I wish I knew back then what I know now about books and evidence-based approaches to reading instruction and intervention.
Teach My Kid to Read has been calling on libraries throughout New York State to spread awareness of dyslexia so that librarians and parents can help more kids with dyslexia and without, learn to read. Our strategy for the pilot year is to set up book displays of decodable and dyslexia-themed books. Our goal is to create awareness of tools that help all kids learn to read. Once children can decode they can read anything! Spending time at so many libraries surrounded by books brings up poignant memories of what books represent.
I Love Books
In second-grade, I hid behind the bookshelves to avoid going to math or the other subjects that were less interesting to me. I just wanted to read. I love books. This love of books would be instilled in my child, and they would grow up choosing to read above all other activities. I would want them to go out and play, get some fresh air, but they would be hiding in their room with their nose in a book. They would read so much that they would shun athletics and, and hang out with their bookish friends, but it would be OK, and we would all understand and joke about how cool it was that she reads so much.
Why Don’t Books Love Us?
I’m not sure if there is such a thing as a Dr. Seuss syndrome, but those of us with kids with reading and learning differences develop a very complicated relationship with books, and even the term “reading.” When our daughter was tiny, and people would ask us what they could bring her as a gift, my reply was always a book. She can never have too many books, but she can have too much stuff. Years later, many of these books taunt me. Most recently, we gave most of her books away. What remains is a small stash of her favorites and a few that I’ll never be ready to give away. Books are no longer universally our friend, but they are not a foe.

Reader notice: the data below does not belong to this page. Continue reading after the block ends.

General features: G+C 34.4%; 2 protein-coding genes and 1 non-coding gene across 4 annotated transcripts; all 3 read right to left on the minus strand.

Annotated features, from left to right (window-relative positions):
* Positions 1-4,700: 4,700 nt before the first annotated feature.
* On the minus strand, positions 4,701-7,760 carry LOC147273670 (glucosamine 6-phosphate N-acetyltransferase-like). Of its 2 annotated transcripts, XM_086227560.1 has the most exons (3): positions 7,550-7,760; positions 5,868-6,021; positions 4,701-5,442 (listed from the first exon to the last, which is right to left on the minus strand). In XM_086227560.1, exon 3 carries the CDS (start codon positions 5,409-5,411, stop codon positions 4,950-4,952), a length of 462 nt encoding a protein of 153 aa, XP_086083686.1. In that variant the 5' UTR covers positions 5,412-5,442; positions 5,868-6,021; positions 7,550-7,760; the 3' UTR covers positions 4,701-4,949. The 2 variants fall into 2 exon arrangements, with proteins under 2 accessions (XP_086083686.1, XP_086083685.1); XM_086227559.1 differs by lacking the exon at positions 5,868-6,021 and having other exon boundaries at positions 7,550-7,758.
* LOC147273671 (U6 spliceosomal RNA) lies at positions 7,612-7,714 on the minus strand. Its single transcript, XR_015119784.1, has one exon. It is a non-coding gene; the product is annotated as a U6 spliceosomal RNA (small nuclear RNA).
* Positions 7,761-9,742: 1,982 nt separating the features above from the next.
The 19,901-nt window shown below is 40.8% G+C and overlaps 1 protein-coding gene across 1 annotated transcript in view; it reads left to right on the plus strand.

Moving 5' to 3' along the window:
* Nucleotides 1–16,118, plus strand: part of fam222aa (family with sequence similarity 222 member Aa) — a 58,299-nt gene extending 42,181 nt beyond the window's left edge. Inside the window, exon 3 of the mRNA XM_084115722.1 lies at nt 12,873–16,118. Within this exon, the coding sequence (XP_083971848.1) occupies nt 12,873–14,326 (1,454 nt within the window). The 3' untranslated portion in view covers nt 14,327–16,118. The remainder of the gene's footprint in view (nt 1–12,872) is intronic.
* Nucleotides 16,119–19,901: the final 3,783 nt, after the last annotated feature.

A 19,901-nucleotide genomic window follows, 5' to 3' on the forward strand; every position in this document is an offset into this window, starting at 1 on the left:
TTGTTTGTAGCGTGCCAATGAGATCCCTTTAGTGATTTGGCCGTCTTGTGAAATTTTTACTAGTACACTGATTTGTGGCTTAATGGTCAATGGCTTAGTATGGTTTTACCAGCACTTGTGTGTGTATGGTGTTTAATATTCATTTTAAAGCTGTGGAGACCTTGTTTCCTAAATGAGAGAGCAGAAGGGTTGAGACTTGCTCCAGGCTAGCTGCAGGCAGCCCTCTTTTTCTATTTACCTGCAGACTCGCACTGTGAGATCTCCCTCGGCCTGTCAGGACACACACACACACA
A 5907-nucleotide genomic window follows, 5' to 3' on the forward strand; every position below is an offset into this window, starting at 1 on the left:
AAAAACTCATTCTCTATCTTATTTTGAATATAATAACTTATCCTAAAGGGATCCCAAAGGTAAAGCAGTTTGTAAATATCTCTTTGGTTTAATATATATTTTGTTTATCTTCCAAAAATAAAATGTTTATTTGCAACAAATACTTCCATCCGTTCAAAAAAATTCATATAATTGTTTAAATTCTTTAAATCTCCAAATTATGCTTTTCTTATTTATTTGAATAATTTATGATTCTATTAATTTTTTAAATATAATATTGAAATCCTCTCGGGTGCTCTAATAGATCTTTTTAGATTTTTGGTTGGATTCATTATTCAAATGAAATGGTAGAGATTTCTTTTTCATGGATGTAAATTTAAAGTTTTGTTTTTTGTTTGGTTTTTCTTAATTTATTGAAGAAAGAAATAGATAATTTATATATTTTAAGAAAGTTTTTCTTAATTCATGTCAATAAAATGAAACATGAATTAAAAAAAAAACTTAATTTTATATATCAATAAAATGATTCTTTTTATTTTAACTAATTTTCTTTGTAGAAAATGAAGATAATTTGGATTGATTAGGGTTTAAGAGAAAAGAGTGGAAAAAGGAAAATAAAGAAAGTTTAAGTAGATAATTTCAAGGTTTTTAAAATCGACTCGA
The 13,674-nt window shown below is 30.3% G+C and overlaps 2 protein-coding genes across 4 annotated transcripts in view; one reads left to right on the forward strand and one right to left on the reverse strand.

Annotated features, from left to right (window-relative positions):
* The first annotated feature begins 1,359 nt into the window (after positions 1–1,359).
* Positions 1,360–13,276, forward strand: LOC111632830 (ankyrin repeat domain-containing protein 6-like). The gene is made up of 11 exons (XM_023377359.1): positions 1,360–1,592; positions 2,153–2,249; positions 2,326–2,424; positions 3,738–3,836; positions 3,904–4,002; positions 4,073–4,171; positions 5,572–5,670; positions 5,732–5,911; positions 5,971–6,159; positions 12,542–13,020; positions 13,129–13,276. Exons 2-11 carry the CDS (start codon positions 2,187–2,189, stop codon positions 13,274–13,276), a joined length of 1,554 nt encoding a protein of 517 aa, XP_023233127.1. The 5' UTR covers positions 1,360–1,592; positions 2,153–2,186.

Dr. Seuss is the Ol’ Stand-By
Of the few books that remain, many are Dr. Seuss. These venerable Dr. Seuss books have gone on school trips where they say no electronics, only books. I dread those rules just like I dreaded those instances before our daughter could decode, and someone would hand her a tomb of a book. This past summer, I spoke with another Mom who informed me that our kids could bring electronics on school trips if they have an IEP that allows them to use audiobooks. I’m not sure if that would make a difference as most kids want to fit in.
When it came time to pack for the school trip, I tried to be supportive and encouraging of whatever book she chose to pack. Something from one of the teen series? The Lunch Lady graphic novels? She also has a few age-appropriate books she has purchased at book fairs over the years. I’m ashamed to say I was rooting for those books, but I know they are props. At least for now.